Two new mouse studies provide new insight into how noise exposure can lead to high blood pressure and cancer-related DNA damage.
College students who listened to classical music by Beethoven and Chopin during a computer-interactive lecture on microeconomics -- and heard the music played again that night -- did better on a test the next day than did peers who heard the same lecture, but instead slept that evening with white noise in the background.
A new paper researching a framework for understanding how light and noise pollution affects wildlife.
Mount Sinai research highlights the need for more hearing checks among groups at high risk for falls.
Self-inflicted injury, aggression toward others and yelling are common problem behaviors associated with young children diagnosed with autism spectrum disorder. These actions can result from the child being denied attention or access to items they enjoy, as well as from internal discomfort or environmental stressors such as noise or large crowds.
New study published in PNAS shed light on some of the earliest examples of human symbolic behavior: Ancient engravings were likely produced with aesthetic intent and marked group identity.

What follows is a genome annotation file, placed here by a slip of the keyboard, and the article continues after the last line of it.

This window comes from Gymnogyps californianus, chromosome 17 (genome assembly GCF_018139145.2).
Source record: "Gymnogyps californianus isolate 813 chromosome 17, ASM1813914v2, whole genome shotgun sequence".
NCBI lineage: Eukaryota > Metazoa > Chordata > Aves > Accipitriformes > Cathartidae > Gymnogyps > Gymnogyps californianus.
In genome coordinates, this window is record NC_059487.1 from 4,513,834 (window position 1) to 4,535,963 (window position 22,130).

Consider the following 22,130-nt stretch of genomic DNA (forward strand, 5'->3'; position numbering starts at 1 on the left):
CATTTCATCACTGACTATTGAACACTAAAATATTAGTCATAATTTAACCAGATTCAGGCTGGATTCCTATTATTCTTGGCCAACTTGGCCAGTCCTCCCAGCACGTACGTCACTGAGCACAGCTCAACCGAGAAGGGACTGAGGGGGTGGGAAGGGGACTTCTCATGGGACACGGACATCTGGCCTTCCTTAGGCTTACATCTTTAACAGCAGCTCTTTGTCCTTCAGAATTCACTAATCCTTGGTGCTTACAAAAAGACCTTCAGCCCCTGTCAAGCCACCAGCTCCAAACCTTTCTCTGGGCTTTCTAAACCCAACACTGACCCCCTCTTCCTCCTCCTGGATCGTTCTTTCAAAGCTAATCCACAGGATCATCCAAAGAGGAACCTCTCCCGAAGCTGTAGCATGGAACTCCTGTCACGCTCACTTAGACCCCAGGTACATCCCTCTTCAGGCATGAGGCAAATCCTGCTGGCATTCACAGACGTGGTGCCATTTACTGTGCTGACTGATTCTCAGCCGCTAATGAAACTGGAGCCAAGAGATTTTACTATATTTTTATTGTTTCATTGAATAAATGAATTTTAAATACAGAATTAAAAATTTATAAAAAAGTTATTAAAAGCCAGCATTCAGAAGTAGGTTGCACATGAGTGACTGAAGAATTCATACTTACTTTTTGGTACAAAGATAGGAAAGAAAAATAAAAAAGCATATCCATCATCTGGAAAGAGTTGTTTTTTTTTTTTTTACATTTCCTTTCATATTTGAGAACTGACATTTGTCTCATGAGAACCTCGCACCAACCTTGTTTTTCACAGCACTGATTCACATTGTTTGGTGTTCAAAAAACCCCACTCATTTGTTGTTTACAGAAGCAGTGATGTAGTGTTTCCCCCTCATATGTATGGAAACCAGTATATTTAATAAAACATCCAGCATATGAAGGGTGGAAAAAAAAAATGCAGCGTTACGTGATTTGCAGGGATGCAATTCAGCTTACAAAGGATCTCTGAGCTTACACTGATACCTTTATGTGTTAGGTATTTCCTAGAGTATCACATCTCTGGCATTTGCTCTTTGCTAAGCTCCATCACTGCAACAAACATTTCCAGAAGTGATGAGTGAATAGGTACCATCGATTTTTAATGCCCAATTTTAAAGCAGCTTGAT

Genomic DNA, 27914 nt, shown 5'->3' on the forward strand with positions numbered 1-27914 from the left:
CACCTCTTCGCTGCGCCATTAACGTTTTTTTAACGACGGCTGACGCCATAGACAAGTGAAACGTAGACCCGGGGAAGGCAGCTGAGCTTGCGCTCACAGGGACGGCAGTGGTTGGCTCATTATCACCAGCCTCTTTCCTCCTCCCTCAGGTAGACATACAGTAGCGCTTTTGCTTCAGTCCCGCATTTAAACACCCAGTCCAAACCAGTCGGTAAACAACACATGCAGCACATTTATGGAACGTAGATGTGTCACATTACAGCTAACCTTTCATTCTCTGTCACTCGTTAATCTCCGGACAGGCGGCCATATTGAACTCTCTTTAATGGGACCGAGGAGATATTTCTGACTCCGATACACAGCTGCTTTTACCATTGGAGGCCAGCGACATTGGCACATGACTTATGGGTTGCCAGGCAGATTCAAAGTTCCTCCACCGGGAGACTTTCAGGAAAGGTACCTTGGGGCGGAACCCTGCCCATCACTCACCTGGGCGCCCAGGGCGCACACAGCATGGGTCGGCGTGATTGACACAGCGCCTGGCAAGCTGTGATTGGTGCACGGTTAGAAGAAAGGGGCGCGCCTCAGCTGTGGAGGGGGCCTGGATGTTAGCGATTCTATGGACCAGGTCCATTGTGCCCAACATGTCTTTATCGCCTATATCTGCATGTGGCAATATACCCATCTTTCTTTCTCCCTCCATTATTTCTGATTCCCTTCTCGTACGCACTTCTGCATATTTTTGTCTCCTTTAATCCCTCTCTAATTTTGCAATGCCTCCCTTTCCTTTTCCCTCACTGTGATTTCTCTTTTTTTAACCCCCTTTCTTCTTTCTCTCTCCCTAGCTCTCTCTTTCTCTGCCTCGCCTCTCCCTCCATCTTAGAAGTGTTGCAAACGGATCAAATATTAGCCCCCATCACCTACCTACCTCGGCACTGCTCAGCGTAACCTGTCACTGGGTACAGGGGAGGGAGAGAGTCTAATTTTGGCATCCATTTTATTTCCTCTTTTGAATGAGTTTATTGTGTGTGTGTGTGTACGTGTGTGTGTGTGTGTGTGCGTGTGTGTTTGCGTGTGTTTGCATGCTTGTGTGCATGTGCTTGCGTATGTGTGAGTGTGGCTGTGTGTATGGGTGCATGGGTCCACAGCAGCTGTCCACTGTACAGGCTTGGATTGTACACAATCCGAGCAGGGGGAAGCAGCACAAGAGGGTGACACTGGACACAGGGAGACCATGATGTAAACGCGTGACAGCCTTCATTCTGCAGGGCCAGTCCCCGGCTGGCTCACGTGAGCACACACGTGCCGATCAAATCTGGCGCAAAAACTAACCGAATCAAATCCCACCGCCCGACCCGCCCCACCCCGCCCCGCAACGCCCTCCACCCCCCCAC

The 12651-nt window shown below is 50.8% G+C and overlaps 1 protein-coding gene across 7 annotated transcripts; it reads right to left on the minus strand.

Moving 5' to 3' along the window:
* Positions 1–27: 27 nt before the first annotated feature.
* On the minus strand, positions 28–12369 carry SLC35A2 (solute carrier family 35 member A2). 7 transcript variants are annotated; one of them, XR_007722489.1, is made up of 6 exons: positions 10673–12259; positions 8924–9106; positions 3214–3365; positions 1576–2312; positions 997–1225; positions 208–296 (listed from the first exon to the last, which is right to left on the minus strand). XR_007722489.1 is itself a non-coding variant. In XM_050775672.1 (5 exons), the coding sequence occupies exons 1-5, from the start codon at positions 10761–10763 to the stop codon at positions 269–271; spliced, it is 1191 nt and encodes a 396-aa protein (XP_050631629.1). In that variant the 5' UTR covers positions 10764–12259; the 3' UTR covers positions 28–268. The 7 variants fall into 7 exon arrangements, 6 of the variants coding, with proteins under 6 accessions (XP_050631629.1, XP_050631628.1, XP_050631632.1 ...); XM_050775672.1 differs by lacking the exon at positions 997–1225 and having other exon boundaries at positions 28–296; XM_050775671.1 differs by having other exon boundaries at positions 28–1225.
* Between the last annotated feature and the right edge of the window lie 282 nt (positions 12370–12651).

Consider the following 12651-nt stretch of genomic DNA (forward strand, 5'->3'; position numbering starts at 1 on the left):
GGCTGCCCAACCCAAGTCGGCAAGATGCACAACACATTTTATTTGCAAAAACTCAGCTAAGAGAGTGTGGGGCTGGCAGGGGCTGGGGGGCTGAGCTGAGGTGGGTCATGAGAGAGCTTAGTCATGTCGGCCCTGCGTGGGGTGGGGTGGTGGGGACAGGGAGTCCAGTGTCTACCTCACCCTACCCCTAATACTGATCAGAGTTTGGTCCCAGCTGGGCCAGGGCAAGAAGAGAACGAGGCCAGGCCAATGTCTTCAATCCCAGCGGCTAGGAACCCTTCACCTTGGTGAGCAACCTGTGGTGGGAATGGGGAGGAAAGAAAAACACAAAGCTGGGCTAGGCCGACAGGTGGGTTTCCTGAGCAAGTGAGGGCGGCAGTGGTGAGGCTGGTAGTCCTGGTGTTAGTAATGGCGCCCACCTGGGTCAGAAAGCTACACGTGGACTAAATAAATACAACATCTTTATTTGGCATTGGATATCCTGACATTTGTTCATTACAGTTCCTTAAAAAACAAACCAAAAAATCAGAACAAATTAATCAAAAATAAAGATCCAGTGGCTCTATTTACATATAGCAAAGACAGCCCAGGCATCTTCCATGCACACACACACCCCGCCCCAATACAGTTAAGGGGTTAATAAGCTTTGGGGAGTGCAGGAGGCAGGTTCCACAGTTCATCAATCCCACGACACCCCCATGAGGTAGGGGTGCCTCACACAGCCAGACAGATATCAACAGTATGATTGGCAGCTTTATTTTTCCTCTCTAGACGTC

Researchers -- and parents -- have long known that babies learn to speak by mimicking the words they hear. But a new study shows that babies also might try to imitate the singing they hear in songs.
New research suggests melodic alarms could improve alertness, with harsh alarm tones linked to increased levels of morning grogginess.
Workplaces are full of sound, most of which is not helpful to workers trying to do their jobs. Scientists are using physics to understand how conversation, music and other ambient noise is experienced by individuals in a variety of work situations. Takeshi Akita, of Tokyo Denki University, will present a talk on 'Effects of sound source and its direction on subjects' impression of soundscape in workplace' at the 178th ASA Meeting.
Why is it that people find songs such as James Taylor's 'Country Roads,' UB40's 'Red, Red Wine,' or The Beatles' 'Ob-La-Di, Ob-La-Da' so irresistibly enjoyable? In a study reported in the journal Current Biology on Nov. 7, researchers analyze 80,000 chords in 745 classic US Billboard pop songs -- including those three -- and find that musical pleasure comes from the right combination of uncertainty and surprise.